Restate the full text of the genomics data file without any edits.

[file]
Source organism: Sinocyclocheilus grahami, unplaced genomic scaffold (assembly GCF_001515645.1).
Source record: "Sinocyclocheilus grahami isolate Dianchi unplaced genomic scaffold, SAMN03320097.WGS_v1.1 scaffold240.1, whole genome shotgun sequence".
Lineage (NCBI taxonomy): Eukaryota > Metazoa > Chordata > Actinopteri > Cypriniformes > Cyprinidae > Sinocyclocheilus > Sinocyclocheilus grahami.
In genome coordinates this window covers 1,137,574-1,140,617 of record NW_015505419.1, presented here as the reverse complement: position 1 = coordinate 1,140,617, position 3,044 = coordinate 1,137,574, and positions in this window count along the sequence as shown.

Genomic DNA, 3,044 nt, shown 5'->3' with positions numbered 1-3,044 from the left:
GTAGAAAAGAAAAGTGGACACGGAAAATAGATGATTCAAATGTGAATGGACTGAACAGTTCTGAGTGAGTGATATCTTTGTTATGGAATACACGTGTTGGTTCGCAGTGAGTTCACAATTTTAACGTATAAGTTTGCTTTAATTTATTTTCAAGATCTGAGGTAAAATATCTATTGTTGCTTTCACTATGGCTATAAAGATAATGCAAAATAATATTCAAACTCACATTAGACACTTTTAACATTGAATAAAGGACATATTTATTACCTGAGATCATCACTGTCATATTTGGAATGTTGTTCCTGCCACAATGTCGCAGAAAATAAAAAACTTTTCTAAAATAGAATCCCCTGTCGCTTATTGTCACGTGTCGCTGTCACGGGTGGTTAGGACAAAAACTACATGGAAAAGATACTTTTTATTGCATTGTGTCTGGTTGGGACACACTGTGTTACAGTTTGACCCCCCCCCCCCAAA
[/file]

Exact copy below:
Source organism: Sinocyclocheilus grahami, unplaced genomic scaffold (assembly GCF_001515645.1).
Source record: "Sinocyclocheilus grahami isolate Dianchi unplaced genomic scaffold, SAMN03320097.WGS_v1.1 scaffold240.1, whole genome shotgun sequence".
Lineage (NCBI taxonomy): Eukaryota > Metazoa > Chordata > Actinopteri > Cypriniformes > Cyprinidae > Sinocyclocheilus > Sinocyclocheilus grahami.
In genome coordinates this window covers 1,137,574-1,140,617 of record NW_015505419.1, presented here as the reverse complement: position 1 = coordinate 1,140,617, position 3,044 = coordinate 1,137,574, and positions in this window count along the sequence as shown.

Genomic DNA, 3,044 nt, shown 5'->3' with positions numbered 1-3,044 from the left:
GTAGAAAAGAAAAGTGGACACGGAAAATAGATGATTCAAATGTGAATGGACTGAACAGTTCTGAGTGAGTGATATCTTTGTTATGGAATACACGTGTTGGTTCGCAGTGAGTTCACAATTTTAACGTATAAGTTTGCTTTAATTTATTTTCAAGATCTGAGGTAAAATATCTATTGTTGCTTTCACTATGGCTATAAAGATAATGCAAAATAATATTCAAACTCACATTAGACACTTTTAACATTGAATAAAGGACATATTTATTACCTGAGATCATCACTGTCATATTTGGAATGTTGTTCCTGCCACAATGTCGCAGAAAATAAAAAACTTTTCTAAAATAGAATCCCCTGTCGCTTATTGTCACGTGTCGCTGTCACGGGTGGTTAGGACAAAAACTACATGGAAAAGATACTTTTTATTGCATTGTGTCTGGTTGGGACACACTGTGTTACAGTTTGACCCCCCCCCCCCAAA